I have recently been spending time in Ngitse, a village close to Mount Tshiabirimu, where there is a high rate of widows and young unmarried women who have many children.

Many of the young women were raped or sexually abused by soldiers or militiamen, then they got pregnant and had children from unknown fathers. We have found out that, around Mount Tshiabirmu, over 500 young women were raped or were sexually abused as a result of the war. As a result, more than 1500 children were born. This information is from only three out of the eleven villages surrounding Mount Tshiabirimu, so the real figure is likely to be much higher. 96% of these young women are illiterate, while 82% of their children are not going to school. According to the local health centre the rate of those that tested HIV positive is five per cent (figures are from 2006).

In our research, 95% of the sexually abused young women are in charge of their mothers who are widows. I met one widow in Ngitse village called Irena who is caring for nine children, among them five orphans.

In this small area, little squares of farmland cover the steep slopes of the hills which provide living to thousands of local farmers. 30% of local people are landless and almost 80% of them are in land conflicts. Such situations may create conflicts between local people and the gorillas’ habitat forcing people to do things that will help them to survive for the present, even though they know they are creating problems for the future.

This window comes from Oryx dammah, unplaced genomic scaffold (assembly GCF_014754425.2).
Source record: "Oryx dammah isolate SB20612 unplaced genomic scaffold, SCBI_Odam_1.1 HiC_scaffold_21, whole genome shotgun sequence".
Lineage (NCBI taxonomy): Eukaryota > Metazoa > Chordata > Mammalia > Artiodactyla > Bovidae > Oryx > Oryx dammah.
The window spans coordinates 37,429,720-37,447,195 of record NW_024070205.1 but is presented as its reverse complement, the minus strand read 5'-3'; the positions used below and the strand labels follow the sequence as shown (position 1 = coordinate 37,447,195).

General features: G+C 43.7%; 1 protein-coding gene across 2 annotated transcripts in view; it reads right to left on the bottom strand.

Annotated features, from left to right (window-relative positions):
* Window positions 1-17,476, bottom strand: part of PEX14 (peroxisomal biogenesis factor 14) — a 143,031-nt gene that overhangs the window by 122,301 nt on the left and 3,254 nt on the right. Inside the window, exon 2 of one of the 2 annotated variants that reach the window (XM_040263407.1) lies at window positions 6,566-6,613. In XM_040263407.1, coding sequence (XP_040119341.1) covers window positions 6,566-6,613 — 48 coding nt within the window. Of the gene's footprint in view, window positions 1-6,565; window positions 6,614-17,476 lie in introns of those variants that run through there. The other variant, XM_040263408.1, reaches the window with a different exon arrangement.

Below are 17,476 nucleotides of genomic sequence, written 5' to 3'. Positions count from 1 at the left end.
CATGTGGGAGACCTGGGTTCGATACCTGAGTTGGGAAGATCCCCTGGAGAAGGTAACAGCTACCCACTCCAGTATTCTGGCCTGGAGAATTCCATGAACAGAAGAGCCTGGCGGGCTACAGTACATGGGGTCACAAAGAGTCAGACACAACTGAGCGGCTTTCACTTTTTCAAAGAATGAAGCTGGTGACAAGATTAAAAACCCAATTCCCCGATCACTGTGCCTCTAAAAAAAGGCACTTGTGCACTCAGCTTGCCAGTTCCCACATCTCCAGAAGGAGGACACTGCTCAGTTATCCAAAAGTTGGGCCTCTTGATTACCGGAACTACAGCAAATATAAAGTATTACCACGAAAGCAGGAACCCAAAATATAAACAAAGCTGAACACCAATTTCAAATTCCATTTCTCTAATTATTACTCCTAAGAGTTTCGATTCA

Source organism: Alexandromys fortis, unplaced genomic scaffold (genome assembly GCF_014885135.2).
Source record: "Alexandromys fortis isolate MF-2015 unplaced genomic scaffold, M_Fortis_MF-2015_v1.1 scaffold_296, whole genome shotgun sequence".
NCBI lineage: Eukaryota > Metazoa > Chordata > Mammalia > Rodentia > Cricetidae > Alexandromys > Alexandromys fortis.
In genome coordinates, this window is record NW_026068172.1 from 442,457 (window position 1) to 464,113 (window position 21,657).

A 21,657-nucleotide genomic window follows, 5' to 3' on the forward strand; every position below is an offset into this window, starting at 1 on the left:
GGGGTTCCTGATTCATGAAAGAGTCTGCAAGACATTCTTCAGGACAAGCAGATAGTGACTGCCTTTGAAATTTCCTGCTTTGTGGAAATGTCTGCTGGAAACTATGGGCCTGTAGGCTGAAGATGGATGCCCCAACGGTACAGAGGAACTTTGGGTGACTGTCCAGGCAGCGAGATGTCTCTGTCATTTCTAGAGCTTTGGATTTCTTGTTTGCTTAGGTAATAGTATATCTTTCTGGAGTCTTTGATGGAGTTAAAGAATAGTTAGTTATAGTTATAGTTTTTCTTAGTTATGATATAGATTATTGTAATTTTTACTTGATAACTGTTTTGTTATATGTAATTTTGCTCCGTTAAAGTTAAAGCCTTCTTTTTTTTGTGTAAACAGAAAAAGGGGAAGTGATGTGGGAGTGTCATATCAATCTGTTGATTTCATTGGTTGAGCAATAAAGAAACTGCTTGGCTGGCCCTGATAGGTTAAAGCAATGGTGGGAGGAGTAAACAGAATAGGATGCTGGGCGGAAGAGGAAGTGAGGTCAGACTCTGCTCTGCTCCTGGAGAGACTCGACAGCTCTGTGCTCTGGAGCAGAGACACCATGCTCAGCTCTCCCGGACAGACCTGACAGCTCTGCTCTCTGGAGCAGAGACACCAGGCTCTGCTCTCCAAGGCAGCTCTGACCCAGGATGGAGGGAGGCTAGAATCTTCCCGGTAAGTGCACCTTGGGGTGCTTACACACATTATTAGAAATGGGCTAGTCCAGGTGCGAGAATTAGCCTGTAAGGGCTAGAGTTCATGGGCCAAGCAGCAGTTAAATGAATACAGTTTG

The impact of the war in DRC is still being felt here. The important thing is to remind the world of what happened, and to never let it occur again.

Another Gorilla died at Mont Tshiaberimu

Hi, This is Kyungu

The trackers and vets at Mount T are shocked to report the sad death of a silverback named Kanindo, who died after falling into a ravine at Miamba, a three hour walk from the nearest patrol post at Kalibina. Kanindo fell and lay paralysed at the bottom of the gully for about four days, without food or water. Our trackers noted on 5 July that Kanindo and his juvenile companion Mukokya had not been seen.


Then two days later they saw Mukokya alone. This was not usual, as young Mukokya has been accompanying Kanindo ever since his father Nzanzu died of old age in February. Before that time, Kanindo had been a solitary gorilla. Trackers found Kanindo in a gully on the afternoon of 8 July, but he was unable to move, and they were unable to move him. Vets were called, and they went directly to the place.